Sunday Homily (Full Text)

Sunday Homily

Homily:  Deacon Terry Ellerman
Blessed Sacrament Parish
June 30, 2013 - 13th Sunday in Ordinary Time
10 AM Service

Our readings this morning talk about freedom and discipleship.  In the first reading from the Book of Kings, we see Elijah, the great prophet who is sent by God to Elisha, to tell Elisha that he wants him to be a prophet.  Elijah finds Elisha in the field and he is plowing with twelve oxen.  Now, we need to stop for a moment.  In Biblical times, if you had one ox you were a pretty wealthy man.  He was plowing with twelve oxen, which means by today's standards, he was a multi-multi-millionaire of the time.

But when Elijah came and put his cloak and his mantle on Elisha, Elisha followed him. Which means he left everything he had to be a prophet.
Now I think we know being a prophet is not the greatest of jobs in the world.
It's nice that you are favored by God, but when you are the spokesman for God, it means Jesus is sending you to tell the people, “You're not doing this right. And you're doing that wrong.”  So, Elisha gave up a lot when he agreed to be a prophet and follow God.  But he did it.

Then, in our Gospel reading, we have Jesus headed for Jerusalem.  Luke is all about the journey.  He is all about Jerusalem. So in this Chapter Nine, and in the next ten chapters, he talks about Jesus going to Jerusalem.  And Jerusalem is like a magnet to Jesus. It is drawing him to Jerusalem because that is where Jesus is going to fulfill what his Father has asked him to do - to suffer, to die, and to rise.  

How many of us, if we were Elisha, would leave our oxen and go?  How many of us today, in our world, would leave everything we have to totally follow Christ?

Here is a true story about a woman by the name of Ann Millar and her husband, Richard.  Ann was from a very, very wealthy family.  At the age of 19, she married Richard Miller, who came from a very wealthy family as well.  They had everything and anything that you can imagine.  They had a home that overlooked San Francisco Bay.  They sailed on yachts, they went on trips, they did anything and everything they wanted to do.

Their friends were the rich and the famous people.  They were also very good Catholics.  They lived a very good life and had ten children:  five boys and five girls.  As they progressed through their lives, they said, “Let's make a pact.”  And the pact is, “When one of us dies, the other one will either go into a Trappist monastery, or the other person will go to a Carmelite monastery.  And we will give up all the wealth we have and live the rest of our life that way.”

Well, in 1984 Richard died.  True to their agreement, Ann spent the next five years getting rid of all the wealth that they had.  Obviously, a lot of it went to their ten children, but a great deal also went to the church and to the poor.  At the end of that fifth year when everything was in good shape, she threw a gigantic and gala party.  All the rich and famous were there - 800 people.  At the party she announced, “Tomorrow I am going to go to Chicago and enter the Carmelite monastery in Des Plaines.”  

And that's what she did.

I don't know if you know much about the Carmelite Sisters, but it is a cloistered order.  They take a vow of chastity, poverty and obedience.  Once you go there you never leave. When you are there your life is spent either in prayer, work, or helping in the gardens.  You can talk with each other one or two hours a day, and you are limited as to how many visitors can come see you within a year.  When visitors come, there is a bar between you and the visitor so you can never touch the other person.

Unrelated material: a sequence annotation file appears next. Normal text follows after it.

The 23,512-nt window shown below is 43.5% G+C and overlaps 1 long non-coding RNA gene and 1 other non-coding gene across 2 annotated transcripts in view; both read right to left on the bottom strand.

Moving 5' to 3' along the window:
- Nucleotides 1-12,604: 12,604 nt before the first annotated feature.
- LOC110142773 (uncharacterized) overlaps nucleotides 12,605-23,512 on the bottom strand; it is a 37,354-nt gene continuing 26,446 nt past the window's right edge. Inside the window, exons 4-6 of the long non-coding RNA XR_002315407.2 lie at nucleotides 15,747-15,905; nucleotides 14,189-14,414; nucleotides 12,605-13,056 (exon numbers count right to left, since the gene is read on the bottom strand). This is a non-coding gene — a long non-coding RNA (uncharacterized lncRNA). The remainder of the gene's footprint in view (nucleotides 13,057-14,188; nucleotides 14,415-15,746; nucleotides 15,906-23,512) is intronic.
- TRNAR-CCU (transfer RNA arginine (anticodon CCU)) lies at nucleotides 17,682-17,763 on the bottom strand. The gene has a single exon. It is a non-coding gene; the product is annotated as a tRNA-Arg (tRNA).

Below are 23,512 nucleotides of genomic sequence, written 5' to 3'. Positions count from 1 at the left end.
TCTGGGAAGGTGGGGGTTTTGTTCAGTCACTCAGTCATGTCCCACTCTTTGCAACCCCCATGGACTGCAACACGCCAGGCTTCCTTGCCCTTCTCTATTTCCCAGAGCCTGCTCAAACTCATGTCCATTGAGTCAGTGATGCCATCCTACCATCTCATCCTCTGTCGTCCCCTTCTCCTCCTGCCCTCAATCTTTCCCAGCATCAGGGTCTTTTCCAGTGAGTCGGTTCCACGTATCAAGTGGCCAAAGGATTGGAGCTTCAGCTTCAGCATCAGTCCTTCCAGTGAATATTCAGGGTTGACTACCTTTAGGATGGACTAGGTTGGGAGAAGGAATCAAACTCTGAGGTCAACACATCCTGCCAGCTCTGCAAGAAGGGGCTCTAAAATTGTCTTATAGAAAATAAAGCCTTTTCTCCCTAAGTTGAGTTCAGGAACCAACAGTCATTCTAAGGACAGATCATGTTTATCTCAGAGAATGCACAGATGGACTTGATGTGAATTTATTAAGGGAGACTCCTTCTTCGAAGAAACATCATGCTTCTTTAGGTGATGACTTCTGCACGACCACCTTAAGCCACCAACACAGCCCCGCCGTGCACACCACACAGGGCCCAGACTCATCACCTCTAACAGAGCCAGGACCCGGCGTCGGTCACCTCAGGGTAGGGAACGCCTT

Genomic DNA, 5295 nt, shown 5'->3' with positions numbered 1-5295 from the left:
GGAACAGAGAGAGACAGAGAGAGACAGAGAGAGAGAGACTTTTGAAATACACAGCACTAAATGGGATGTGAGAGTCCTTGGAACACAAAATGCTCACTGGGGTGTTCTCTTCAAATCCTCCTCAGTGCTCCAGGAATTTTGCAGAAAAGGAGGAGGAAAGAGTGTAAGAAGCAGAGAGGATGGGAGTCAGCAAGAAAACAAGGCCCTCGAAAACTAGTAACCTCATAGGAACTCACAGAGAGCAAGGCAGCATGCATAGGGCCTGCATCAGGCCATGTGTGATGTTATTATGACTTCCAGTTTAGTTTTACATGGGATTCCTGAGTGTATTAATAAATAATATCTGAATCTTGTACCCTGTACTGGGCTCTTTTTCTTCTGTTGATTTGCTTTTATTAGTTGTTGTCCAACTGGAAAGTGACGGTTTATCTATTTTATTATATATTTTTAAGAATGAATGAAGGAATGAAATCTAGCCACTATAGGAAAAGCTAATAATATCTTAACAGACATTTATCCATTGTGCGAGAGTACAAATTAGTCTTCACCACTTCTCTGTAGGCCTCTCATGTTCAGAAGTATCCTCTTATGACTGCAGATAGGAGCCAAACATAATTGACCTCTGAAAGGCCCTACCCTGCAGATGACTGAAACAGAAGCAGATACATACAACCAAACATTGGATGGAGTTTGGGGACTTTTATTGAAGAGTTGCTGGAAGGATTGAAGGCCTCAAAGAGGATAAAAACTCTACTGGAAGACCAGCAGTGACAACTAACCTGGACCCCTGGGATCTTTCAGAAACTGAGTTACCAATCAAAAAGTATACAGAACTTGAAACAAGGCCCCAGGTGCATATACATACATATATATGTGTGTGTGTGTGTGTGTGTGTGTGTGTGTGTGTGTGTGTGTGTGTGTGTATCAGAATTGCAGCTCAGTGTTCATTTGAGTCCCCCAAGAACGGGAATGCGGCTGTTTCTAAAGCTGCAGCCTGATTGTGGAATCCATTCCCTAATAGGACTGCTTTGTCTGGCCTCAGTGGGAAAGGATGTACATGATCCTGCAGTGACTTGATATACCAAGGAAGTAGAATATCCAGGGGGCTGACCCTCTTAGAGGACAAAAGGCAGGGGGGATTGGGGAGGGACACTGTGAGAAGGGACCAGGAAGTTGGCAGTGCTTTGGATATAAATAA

Some said, “She'll never make it.  She's too bossy.”  That's what her kids said.  But five years later she professed her vows and became Sister Mary Joseph of the Trinity.  And that's where she still is today.

I tell this story about Ann Richards. And I tell the story of Elisha leaving. And the truth is probably most of us will never the wealth that Ann Richards, or Elisha, had.  But it doesn't really make any difference.  Because the question is, are we willing to give up something to follow Christ?  Are we willing to be Christ to one another?

Discipleship is all about being willing to move from self-centeredness to God-centeredness.  It's about us looking at our selfishness and saying, “What can we do to be more Christlike?”  

I'm going to ask questions, but don't raise your hands.  

The first question is, “How many in this room are selfish?”  I am guessing, if you are honest, you will be like me and say, “I am.”  We are selfish in lots of different ways.  It would be nice if we could get rid of all the selfishness we have, but that is probably not a possibility.  But we can get rid of some of the selfishness we have.  

By virtue of our baptism, we are disciples of Christ.  We are sent to spread the good news of Christ.  We are to be Christ to one another in word and in deed.  There is nothing wrong with material things.  There is nothing wrong with money.  But the question is: Do we use the gifts that we have to be disciples of Christ to help one another?

As we approach the altar of God this morning to receive the greatest gift we could receive, the real presence of Jesus in the Eucharist, let us ask ourselves:  What can we do this week as we look and examine areas where we are selfish?

What can we do to stop a little of that selfishness to make our relationship better with our spouse, our parents, with our families, or with one another?

We truly are called to be Christ to one another - because indeed we are disciples of Christ.


Terry Ellerman is a retired educator and serves as a deacon at Blessed Sacrament Catholic Church in Quincy, Illinois.

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